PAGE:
Ancient Roman Women contraceptive: the herb called Silphium


Ancient Minoans, Egyptians, Romans, and Greeks liked silphium. They used this fennel-like plant to ease bloated stomachs, season their meals, fragrance their our bodies, and stop being pregnant. For six centuries, ladies drank the plant’s heart-shaped seeds as some type of juice as soon as a month for a pure contraceptive. Girls additionally put wool soaked within the plant’s juice into their vaginas to stop being pregnant. Silphium (additionally known as laserwort) was precious and vital to the traditional Mediterranean buying and selling financial system, and Cyrenians put a picture of a silphium seed on their foreign money.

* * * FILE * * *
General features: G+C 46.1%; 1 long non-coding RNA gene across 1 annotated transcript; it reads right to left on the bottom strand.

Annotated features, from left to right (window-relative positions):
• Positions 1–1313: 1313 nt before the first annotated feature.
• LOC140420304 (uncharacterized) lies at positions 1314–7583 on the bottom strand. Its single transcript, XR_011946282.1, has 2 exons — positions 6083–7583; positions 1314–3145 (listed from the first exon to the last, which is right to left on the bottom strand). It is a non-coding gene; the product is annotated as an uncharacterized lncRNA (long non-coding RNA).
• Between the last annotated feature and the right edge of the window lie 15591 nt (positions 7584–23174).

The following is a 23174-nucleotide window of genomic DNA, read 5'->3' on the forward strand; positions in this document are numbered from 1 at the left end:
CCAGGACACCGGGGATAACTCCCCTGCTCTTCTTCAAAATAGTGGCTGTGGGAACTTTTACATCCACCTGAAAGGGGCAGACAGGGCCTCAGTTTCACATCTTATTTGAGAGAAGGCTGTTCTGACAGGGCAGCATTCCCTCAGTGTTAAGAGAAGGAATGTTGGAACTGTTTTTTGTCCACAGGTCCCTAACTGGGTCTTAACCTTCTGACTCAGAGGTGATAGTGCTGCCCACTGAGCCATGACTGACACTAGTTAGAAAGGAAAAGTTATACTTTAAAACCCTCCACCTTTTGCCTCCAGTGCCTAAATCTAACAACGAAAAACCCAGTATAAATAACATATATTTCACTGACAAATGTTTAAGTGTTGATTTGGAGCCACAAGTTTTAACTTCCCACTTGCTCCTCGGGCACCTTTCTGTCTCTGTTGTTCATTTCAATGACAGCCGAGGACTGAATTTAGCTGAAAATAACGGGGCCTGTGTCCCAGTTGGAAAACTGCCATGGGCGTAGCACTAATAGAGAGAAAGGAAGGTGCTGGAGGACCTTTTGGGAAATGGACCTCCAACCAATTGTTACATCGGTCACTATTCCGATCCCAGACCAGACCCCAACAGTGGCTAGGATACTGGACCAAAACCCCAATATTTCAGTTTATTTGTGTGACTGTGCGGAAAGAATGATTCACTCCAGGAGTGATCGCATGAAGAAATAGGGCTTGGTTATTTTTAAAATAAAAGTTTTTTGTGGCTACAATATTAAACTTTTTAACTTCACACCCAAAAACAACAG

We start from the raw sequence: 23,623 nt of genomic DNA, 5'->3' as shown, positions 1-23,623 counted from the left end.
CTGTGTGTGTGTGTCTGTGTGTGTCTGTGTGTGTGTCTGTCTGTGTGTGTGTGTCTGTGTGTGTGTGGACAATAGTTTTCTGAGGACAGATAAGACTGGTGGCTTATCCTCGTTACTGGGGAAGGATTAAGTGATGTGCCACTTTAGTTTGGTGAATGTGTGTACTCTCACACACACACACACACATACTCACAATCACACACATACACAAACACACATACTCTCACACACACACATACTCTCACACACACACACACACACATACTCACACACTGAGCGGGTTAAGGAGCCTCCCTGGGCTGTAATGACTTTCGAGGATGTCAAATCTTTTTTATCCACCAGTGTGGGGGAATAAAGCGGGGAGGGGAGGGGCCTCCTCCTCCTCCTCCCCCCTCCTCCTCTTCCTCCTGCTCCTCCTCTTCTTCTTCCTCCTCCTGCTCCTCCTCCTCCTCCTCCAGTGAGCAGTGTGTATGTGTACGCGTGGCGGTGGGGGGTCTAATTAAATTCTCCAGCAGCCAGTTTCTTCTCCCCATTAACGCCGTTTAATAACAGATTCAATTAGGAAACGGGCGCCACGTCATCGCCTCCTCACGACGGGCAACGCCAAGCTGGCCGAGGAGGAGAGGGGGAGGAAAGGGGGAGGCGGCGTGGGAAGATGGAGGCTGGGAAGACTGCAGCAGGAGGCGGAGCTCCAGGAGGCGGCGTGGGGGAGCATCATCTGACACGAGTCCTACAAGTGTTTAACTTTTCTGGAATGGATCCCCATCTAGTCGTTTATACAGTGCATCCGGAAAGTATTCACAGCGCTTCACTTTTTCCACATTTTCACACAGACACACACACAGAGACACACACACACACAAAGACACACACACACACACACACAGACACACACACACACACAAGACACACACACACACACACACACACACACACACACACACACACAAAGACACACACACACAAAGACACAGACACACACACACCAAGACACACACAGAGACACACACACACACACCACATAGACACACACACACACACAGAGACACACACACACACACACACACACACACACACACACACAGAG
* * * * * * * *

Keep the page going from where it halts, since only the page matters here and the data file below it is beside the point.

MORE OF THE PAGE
Students don’t know the way silphium labored or how efficient it was as a contraceptive?one 1985 research discovered that the extract of a possible relative of silphium prevented rat pregnancies when administered orally, and but the identical dosages had been ineffective in hamsters?however the contraceptive plant might have contributed to Rome’s low delivery charge. Historical farmers had been unable to domesticate silphium?it solely grew close to Cyrene, in present-day North Africa?and the plant went extinct between the first and 2nd centuries CE.


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